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How plants turned predator | Ars Technica


A blow fly trapped on a carnivorous sundew plant.
Enlarge / A blow fly trapped on a carnivorous sundew plant.

Cathy Keifer | Getty

Toward the end of the 19th century, lurid tales of killer plants began popping up everywhere. Terrible, tentacle-waving trees snatched and swallowed unwary travelers in far-off lands. Mad professors raised monstrous sundews and pitcher plants on raw steak until their ravenous creations turned and ate them too.

The young Arthur Conan Doyle stuck closer to the science in a yarn featuring everyone’s favorite flesh-eater, the Venus flytrap. Drawing on brand-new botanical revelations, he accurately described the two-lobed traps, the way they captured insects, and how thoroughly they digested their prey. But even his flytraps were improbably large, big enough to entomb and consume a human. Meat-eating, man-eating plants were having a moment, and for that you can thank Charles Darwin.

Until Darwin’s day, most people refused to believe that plants ate animals. It was against the natural order of things. Mobile animals did the eating; plants were food and couldn’t move—if they killed, it must only be in self-defense or by accident. Darwin spent 16 years performing meticulous experiments that proved otherwise. He showed that the leaves of some plants had been transformed into ingenious structures that not only trapped insects and other small creatures but also digested them and absorbed the nutrients released from their corpses.

In 1875, Darwin published Insectivorous Plants, detailing all he had discovered. In 1880, he published another myth-busting book, The Power of Movement in Plants. The realization that plants could move as well as kill inspired not just a hugely popular genre of horror stories but also generations of biologists eager to understand plants with such unlikely habits.

Today, carnivorous plants are having another big moment as researchers begin to get answers to one of botany’s great unsolved riddles: How did typically mild-mannered flowering plants evolve into murderous meat-eaters?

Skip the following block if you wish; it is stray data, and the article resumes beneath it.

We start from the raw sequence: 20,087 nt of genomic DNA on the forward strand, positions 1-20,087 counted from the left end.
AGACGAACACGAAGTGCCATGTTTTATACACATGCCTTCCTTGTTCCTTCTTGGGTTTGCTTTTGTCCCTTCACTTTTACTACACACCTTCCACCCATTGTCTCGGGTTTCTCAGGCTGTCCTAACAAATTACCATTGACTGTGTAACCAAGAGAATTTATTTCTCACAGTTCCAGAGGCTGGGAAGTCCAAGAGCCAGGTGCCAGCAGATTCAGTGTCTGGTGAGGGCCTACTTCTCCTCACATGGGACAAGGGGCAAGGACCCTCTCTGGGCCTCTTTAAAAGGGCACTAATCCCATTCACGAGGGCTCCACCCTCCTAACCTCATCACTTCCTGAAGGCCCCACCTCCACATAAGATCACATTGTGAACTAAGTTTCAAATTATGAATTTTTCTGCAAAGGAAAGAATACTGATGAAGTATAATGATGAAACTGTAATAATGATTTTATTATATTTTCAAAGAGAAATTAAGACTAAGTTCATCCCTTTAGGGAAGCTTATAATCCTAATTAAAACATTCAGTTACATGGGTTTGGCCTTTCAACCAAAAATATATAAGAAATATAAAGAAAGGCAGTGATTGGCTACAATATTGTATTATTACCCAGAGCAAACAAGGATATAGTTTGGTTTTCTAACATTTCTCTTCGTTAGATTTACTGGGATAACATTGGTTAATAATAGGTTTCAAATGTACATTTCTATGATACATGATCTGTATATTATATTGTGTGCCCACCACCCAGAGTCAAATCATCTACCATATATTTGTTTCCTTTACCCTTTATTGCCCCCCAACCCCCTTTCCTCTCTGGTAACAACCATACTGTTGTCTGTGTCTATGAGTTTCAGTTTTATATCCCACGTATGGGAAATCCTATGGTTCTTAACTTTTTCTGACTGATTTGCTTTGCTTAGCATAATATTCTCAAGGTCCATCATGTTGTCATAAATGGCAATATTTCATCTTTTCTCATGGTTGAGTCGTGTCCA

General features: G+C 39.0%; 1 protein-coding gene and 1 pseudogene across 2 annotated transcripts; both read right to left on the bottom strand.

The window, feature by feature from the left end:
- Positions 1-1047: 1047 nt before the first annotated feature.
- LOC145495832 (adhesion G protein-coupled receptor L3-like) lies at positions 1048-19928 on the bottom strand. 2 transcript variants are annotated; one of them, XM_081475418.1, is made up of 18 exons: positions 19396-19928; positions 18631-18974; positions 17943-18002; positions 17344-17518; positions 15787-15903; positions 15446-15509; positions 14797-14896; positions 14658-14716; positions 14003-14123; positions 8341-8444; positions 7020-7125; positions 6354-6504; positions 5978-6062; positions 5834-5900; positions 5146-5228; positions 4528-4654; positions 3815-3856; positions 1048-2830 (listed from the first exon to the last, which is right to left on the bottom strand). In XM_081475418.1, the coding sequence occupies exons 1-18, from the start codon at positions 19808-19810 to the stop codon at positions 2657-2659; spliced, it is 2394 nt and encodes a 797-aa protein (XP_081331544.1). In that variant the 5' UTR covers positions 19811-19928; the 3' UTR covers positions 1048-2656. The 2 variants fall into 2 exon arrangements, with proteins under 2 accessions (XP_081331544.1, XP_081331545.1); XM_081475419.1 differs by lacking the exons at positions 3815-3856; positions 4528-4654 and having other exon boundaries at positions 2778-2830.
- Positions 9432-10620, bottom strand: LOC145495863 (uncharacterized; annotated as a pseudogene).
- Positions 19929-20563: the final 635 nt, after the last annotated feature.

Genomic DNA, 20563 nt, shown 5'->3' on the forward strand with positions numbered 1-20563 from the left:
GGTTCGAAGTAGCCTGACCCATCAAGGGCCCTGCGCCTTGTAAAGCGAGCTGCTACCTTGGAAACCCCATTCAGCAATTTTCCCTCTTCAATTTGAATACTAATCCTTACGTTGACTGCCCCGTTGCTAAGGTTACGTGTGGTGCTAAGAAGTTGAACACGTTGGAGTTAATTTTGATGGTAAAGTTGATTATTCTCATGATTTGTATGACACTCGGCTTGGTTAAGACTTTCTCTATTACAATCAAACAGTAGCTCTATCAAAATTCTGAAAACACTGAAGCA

Tales of killer plants were popular in the late 19th century. In 1887, American author James William Buel described the fantastical man-eating tree Ya-te-veo (“I see you”) in his book <em>Land and Sea</em>.
Enlarge / Tales of killer plants were popular in the late 19th century. In 1887, American author James William Buel described the fantastical man-eating tree Ya-te-veo (“I see you”) in his book Land and Sea.

J.W. Buel

Since Darwin’s discoveries, botanists, ecologists, entomologists, physiologists, and molecular biologists have explored every aspect of these plants that drown prey in fluid-filled pitchers, immobilize them with adhesive “flypaper” leaves or imprison them in snap-traps and underwater suction traps. They’ve detailed what the plants catch and how — plus something of the benefits and costs of their quirky lifestyle.

More recently, advances in molecular science have helped researchers understand key mechanisms underpinning the carnivorous lifestyle: how a flytrap snaps so fast, for instance, and how it morphs into an insect-juicing “stomach” and then into an “intestine” to absorb the remains of its prey. But the big question remained: How did evolution equip these dietary mavericks with the means to eat meat?

Fossils have provided almost no clues. There are very few, and fossils can’t show molecular details that might hint at an explanation, says biophysicist Rainer Hedrich of the University of Würzburg in Germany, who explores the origins of carnivory in the 2021 Annual Review of Plant Biology. Innovations in DNA sequencing technology now mean that researchers can tackle the question another way, searching for genes linked to carnivory, pinpointing when and where those genes are switched on, and tracing their origins.

There’s no evidence that carnivorous plants acquired any of their beastly habits by hijacking genes from their animal victims, says Hedrich, although genes do sometimes pass from one type of organism to another. Instead, a slew of recent findings points to the co-option and repurposing of existing genes that have age-old functions ubiquitous among flowering plants.

“Evolution is sneaky and flexible. It takes advantage of preexisting tools,” says Victor Albert, a plant-genome biologist at the University at Buffalo. “It’s simpler in evolution to repurpose something than make something new.”

Charles Darwin grew sundews and other carnivorous plants in his greenhouse at Down House, his home in Kent. He experimented for 16 years before publishing his pioneering book <em>Insectivorous Plants</em>.
Enlarge / Charles Darwin grew sundews and other carnivorous plants in his greenhouse at Down House, his home in Kent. He experimented for 16 years before publishing his pioneering book Insectivorous Plants.

Heritage Images | Getty



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